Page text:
An interview with Ann-Louise Ward, the Chief Operating Officer of Maggie’s, a nonprofit providing holistic cancer care based in the UK
What happens when an artist is confronted with a problem? Often, the artists look for creative ways to deal with the issue. When writer and garden designer Maggie Keswick Jencks was confronted with a cancer diagnosis in the early 1990s, she quickly realized the impact of being in healthcare centers so often. The dull, sterile surroundings of hospitals took a toll on her mental health. Keswick Jencks tackled this trouble by returning to her artistic roots.
Comprehensive, Person-Centered Cancer Care Maggie’s (formerly Maggie’s Centres) holds a special place in many Britons’ hearts. Founded in 1995 by Keswick Jencks and her landscape designer husband Charles Jencks, Maggie’s are unique cancer sites adjacent to hospitals that deliver individualized wellness care to patients as well as support for their loved ones.
The healing power of architecture and beautiful surroundings has been astounding. Arriving at one of these thoughtfully designed centers, where the environment has been specially crafted to be visually appealing and soothing, can bring joy and comfort to cancer patients all over the UK and Hong Kong.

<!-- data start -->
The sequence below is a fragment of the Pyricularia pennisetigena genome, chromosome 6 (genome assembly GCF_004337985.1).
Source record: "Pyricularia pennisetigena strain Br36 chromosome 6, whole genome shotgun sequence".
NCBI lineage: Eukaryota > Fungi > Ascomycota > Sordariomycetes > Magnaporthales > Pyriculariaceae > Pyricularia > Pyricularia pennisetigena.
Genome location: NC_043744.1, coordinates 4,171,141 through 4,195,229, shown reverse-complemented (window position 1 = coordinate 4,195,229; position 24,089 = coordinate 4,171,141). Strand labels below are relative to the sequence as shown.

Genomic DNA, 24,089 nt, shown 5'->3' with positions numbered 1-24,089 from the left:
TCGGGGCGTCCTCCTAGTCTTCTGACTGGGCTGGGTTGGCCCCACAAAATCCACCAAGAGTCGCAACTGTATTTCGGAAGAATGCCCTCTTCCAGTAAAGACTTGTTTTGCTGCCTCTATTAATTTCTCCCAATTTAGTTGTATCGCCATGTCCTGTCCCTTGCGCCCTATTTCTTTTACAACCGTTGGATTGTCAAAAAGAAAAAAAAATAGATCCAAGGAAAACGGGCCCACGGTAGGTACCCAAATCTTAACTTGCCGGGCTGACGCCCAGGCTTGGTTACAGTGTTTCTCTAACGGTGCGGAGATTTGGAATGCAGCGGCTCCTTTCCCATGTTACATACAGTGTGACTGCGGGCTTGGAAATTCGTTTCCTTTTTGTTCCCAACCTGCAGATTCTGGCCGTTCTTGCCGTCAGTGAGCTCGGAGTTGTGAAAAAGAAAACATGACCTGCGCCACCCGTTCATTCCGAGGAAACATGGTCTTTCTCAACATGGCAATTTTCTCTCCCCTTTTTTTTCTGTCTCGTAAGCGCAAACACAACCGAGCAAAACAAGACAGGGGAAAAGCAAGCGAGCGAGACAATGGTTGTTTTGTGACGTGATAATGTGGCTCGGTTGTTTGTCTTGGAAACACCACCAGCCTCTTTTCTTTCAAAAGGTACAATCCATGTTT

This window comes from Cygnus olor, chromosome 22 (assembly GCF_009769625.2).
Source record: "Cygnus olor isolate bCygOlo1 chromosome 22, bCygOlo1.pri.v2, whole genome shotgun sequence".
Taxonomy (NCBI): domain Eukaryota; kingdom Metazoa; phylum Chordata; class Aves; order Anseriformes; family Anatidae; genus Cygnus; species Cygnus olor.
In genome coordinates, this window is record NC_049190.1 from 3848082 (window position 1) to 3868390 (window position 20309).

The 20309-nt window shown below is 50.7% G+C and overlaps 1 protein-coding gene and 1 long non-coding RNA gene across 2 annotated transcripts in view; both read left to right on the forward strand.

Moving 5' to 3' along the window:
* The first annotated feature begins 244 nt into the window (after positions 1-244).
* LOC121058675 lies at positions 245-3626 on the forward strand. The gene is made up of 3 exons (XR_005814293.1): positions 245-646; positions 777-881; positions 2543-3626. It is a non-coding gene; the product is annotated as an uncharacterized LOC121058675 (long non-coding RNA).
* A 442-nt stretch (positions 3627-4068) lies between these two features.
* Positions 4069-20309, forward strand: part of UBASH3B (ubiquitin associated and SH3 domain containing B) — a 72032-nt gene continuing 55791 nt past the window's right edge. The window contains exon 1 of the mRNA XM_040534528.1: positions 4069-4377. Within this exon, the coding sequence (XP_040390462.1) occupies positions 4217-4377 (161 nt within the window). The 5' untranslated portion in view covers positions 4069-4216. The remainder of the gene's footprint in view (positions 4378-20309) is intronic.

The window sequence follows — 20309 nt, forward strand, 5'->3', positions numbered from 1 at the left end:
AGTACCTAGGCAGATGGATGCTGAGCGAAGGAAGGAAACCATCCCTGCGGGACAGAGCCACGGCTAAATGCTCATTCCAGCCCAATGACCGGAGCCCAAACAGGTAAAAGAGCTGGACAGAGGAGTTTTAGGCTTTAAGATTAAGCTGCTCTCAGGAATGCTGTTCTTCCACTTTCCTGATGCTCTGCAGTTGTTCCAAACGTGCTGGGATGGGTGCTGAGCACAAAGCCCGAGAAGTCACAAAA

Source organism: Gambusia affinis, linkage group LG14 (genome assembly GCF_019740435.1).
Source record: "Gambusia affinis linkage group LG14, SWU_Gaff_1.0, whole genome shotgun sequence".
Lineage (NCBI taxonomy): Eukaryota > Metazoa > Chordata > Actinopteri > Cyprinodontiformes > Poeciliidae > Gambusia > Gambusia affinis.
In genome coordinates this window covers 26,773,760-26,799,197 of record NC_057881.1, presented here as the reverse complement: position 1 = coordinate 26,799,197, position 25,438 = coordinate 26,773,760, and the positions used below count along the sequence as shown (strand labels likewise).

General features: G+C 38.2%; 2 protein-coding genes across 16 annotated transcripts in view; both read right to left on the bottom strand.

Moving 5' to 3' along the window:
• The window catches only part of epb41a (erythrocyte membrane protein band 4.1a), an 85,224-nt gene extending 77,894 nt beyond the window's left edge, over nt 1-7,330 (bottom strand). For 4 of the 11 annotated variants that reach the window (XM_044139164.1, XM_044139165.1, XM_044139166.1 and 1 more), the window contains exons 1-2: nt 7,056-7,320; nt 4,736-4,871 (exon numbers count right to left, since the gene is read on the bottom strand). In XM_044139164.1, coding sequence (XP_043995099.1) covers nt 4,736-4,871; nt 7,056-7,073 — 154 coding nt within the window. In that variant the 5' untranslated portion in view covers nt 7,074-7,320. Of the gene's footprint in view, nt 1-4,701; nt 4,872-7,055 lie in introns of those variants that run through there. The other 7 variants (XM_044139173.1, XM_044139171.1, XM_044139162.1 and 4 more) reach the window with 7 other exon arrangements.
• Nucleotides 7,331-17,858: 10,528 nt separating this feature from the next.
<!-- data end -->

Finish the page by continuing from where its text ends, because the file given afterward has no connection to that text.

Today SevenPonds sat down with Maggie’s Chief Operating Officer Ann-Louise Ward. Having spent most of her career in healthcare, Ann-Louise held various leadership roles at Maggie’s in London before becoming its COO in 2015.
Editor’s note: This interview has been edited for length and clarity.
I love the story of how Maggie Keswick Jencks saw an unused stable block on the Edinburgh hospital grounds and persuaded the National Health Service to convert it. Could you tell me a little more about the origin story of this charity?
Of course. Maggie Keswick Jencks was diagnosed with breast cancer in 1989 and it returned in 1993. She used her own experience of living with cancer to create a new type of care, and that’s what we see today.
She strongly believed that, with the right support, no one should lose the joy of living in the fear of dying, and that’s her own words. It was really important to her.
I never met Maggie myself. Dame Laura Lee, who’s our chief executive, was her oncology nurse and obviously knew her well. But Maggie described really vividly in her booklet “View From the Front Line” how, after she was given her diagnosis, she was moved into the corridor of a hospital. And then the doctor had to leave her because there were lots of other people to be seen.